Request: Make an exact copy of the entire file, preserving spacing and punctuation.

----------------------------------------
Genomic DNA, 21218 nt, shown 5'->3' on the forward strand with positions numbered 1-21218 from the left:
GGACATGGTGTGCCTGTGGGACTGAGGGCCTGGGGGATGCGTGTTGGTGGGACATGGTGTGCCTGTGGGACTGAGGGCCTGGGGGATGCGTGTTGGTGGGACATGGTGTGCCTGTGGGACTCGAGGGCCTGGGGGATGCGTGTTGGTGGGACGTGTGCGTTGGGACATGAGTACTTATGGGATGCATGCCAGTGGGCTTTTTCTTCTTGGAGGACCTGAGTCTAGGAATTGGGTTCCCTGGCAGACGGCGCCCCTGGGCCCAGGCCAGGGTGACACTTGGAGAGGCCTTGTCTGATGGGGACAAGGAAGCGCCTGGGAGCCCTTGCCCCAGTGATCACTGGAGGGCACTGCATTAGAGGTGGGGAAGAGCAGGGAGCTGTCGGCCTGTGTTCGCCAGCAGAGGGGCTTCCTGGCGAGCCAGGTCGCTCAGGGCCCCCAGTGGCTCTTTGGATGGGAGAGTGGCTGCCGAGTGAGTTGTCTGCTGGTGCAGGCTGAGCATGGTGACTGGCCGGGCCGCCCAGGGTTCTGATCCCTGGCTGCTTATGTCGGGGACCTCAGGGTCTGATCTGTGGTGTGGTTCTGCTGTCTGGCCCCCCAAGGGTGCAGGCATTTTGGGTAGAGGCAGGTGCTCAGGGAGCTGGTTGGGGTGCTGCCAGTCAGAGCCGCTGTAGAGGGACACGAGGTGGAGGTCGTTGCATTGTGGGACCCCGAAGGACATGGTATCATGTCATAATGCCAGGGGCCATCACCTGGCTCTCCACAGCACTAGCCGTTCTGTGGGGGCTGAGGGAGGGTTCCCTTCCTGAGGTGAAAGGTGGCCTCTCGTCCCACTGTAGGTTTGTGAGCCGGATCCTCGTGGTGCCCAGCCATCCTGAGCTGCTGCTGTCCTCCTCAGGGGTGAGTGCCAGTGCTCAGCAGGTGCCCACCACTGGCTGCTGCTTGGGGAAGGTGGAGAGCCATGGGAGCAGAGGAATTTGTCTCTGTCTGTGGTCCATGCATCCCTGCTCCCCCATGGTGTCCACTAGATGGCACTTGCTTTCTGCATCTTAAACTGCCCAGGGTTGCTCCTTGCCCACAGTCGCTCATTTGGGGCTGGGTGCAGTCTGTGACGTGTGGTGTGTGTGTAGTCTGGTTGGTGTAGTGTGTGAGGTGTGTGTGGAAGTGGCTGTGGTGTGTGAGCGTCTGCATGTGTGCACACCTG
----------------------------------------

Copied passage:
Genomic DNA, 21218 nt, shown 5'->3' on the forward strand with positions numbered 1-21218 from the left:
GGACATGGTGTGCCTGTGGGACTGAGGGCCTGGGGGATGCGTGTTGGTGGGACATGGTGTGCCTGTGGGACTGAGGGCCTGGGGGATGCGTGTTGGTGGGACATGGTGTGCCTGTGGGACTCGAGGGCCTGGGGGATGCGTGTTGGTGGGACGTGTGCGTTGGGACATGAGTACTTATGGGATGCATGCCAGTGGGCTTTTTCTTCTTGGAGGACCTGAGTCTAGGAATTGGGTTCCCTGGCAGACGGCGCCCCTGGGCCCAGGCCAGGGTGACACTTGGAGAGGCCTTGTCTGATGGGGACAAGGAAGCGCCTGGGAGCCCTTGCCCCAGTGATCACTGGAGGGCACTGCATTAGAGGTGGGGAAGAGCAGGGAGCTGTCGGCCTGTGTTCGCCAGCAGAGGGGCTTCCTGGCGAGCCAGGTCGCTCAGGGCCCCCAGTGGCTCTTTGGATGGGAGAGTGGCTGCCGAGTGAGTTGTCTGCTGGTGCAGGCTGAGCATGGTGACTGGCCGGGCCGCCCAGGGTTCTGATCCCTGGCTGCTTATGTCGGGGACCTCAGGGTCTGATCTGTGGTGTGGTTCTGCTGTCTGGCCCCCCAAGGGTGCAGGCATTTTGGGTAGAGGCAGGTGCTCAGGGAGCTGGTTGGGGTGCTGCCAGTCAGAGCCGCTGTAGAGGGACACGAGGTGGAGGTCGTTGCATTGTGGGACCCCGAAGGACATGGTATCATGTCATAATGCCAGGGGCCATCACCTGGCTCTCCACAGCACTAGCCGTTCTGTGGGGGCTGAGGGAGGGTTCCCTTCCTGAGGTGAAAGGTGGCCTCTCGTCCCACTGTAGGTTTGTGAGCCGGATCCTCGTGGTGCCCAGCCATCCTGAGCTGCTGCTGTCCTCCTCAGGGGTGAGTGCCAGTGCTCAGCAGGTGCCCACCACTGGCTGCTGCTTGGGGAAGGTGGAGAGCCATGGGAGCAGAGGAATTTGTCTCTGTCTGTGGTCCATGCATCCCTGCTCCCCCATGGTGTCCACTAGATGGCACTTGCTTTCTGCATCTTAAACTGCCCAGGGTTGCTCCTTGCCCACAGTCGCTCATTTGGGGCTGGGTGCAGTCTGTGACGTGTGGTGTGTGTGTAGTCTGGTTGGTGTAGTGTGTGAGGTGTGTGTGGAAGTGGCTGTGGTGTGTGAGCGTCTGCATGTGTGCACACCTG